[Python-Dev] Exception hierarchy [was Re: Another test_compiler
bob at redivi.com
Tue Aug 17 02:33:51 CEST 2004
On Aug 16, 2004, at 8:07 PM, James Y Knight wrote:
> On Aug 16, 2004, at 7:29 AM, Armin Rigo wrote:
>> Yes. Here is a patch attempting to do what I described:
> From the patch description:
>> Some more thinking about [the exception hierarchy] would be welcome.
>> Maybe AsynchronousException and a few others should not subclass
>> Exception at all, so that "except Exception" statements don't catch
>> them. Anyway, this patch alreaddy improves the situation, because you
>> can catch and re-raise AsynchronousException (instead of, say, just
> It seems to me that something similar to what Java has would be a good
> idea. Namely, a new top level exception (from which all others would
> derive) called "Raisable", analogous to Java's Throwable. This then
> has two subclasses: "Exception", and "FatalError". I'm not sure
> FatalError is a good name, but *some* new name needs to be thought up
> for Java's "Error" class, because lots of python exceptions end in
> "Error" but belong under the "Exception" hierarchy (for example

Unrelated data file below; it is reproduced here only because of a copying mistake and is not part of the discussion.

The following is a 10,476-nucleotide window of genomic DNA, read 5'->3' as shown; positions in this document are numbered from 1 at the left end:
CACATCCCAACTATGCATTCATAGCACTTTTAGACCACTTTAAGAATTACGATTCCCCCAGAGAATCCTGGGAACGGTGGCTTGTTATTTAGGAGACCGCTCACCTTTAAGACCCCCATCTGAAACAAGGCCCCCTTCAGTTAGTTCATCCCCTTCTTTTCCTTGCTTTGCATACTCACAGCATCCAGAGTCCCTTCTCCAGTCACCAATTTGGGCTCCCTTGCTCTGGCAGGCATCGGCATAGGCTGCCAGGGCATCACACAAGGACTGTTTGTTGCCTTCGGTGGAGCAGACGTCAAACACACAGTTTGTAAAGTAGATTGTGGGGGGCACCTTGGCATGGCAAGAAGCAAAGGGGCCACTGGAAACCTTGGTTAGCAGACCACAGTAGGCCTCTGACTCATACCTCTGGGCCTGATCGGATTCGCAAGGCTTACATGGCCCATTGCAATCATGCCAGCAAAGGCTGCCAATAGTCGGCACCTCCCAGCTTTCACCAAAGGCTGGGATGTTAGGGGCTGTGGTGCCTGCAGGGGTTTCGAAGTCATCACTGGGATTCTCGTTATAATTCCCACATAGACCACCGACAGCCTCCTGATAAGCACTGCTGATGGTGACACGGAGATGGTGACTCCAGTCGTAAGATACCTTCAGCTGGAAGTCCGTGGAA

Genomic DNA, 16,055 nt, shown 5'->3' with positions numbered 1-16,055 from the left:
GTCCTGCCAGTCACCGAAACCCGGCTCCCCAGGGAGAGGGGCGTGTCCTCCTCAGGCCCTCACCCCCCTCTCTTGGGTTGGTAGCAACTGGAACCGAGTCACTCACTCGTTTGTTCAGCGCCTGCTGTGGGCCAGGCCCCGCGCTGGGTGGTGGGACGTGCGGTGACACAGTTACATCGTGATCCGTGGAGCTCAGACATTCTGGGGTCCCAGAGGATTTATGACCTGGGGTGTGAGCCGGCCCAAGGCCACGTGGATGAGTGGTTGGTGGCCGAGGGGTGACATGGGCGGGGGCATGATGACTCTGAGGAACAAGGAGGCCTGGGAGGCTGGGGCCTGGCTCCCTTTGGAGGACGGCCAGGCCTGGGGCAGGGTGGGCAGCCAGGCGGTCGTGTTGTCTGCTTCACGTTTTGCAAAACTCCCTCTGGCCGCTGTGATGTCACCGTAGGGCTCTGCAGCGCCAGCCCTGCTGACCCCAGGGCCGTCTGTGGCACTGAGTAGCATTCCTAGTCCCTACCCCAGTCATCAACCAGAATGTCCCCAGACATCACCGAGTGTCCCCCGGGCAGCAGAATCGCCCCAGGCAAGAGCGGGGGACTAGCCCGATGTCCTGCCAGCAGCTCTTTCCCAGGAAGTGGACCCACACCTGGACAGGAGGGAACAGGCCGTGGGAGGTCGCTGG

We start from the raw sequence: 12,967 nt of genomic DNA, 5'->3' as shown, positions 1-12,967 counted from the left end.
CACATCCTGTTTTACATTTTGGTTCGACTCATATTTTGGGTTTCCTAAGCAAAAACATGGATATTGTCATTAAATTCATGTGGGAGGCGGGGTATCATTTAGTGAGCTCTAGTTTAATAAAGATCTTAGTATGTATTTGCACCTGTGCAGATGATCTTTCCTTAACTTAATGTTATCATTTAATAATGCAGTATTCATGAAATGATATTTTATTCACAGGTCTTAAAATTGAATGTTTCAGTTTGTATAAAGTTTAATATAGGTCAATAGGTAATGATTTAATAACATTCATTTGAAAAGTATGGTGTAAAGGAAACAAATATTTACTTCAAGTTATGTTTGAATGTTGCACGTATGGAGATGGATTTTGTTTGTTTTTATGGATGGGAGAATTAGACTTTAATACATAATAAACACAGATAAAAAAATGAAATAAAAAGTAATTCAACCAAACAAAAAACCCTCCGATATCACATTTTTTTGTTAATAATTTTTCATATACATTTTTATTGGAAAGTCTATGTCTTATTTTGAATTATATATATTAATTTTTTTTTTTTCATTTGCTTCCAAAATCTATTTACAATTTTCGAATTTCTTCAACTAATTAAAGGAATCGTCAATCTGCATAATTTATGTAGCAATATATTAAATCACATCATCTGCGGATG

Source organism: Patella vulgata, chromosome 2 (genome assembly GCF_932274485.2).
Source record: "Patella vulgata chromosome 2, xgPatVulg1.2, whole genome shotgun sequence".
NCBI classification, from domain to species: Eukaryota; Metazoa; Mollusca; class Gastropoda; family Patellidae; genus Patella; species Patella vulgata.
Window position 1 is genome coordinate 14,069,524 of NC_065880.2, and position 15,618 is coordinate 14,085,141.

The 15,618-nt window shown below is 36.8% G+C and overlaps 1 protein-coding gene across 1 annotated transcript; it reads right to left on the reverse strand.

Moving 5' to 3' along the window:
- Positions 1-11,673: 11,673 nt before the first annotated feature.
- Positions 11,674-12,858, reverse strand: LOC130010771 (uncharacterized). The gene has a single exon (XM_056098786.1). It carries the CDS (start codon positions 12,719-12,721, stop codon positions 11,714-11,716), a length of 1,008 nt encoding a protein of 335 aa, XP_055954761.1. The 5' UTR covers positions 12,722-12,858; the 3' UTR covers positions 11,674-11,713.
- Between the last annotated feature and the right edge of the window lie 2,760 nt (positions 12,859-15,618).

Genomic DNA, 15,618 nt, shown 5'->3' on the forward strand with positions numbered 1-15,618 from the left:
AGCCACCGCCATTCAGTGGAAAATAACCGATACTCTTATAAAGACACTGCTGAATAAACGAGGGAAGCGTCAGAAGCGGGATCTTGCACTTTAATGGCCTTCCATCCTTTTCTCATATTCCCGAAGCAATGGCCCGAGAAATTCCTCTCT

> The criteria for whether a given exception should go under "Exception"
> or "FatalError" is whether users' code should generally catch the
> exception. Thus, at least "SystemExit", "KeyboardInterrupt", and
> "MemoryError" should go under "FatalError". Catching those is nearly
> never what you wanted to do when you write "except Exception:".
> There's likely more -- I have not gone through all the exceptions in
> Python to classify them.
> One issue is that creating a new category of Exceptions doesn't help
> people who do "except:" instead of "except Exception:". It is unlikely
> that person meant to catch things like MemoryError, rather, they were
> just being lazy. I suppose that syntax could be deprecated, at least
> in example code and documentation, in favor of "except Exception" for
> the usual case, and "except Raisable" for the cases where you do
> actually want to catch everything*.
> * Except, of course, old string exceptions which have been deprecated
> for ages.
* basestr could inherit from "Raisable" ;)
The big problem with "Raisable" is that both raiseable and raisable
seem to be correct spellings, and I don't think either are in many
abridged dictionaries (the OS X spell checker doesn't like either, for
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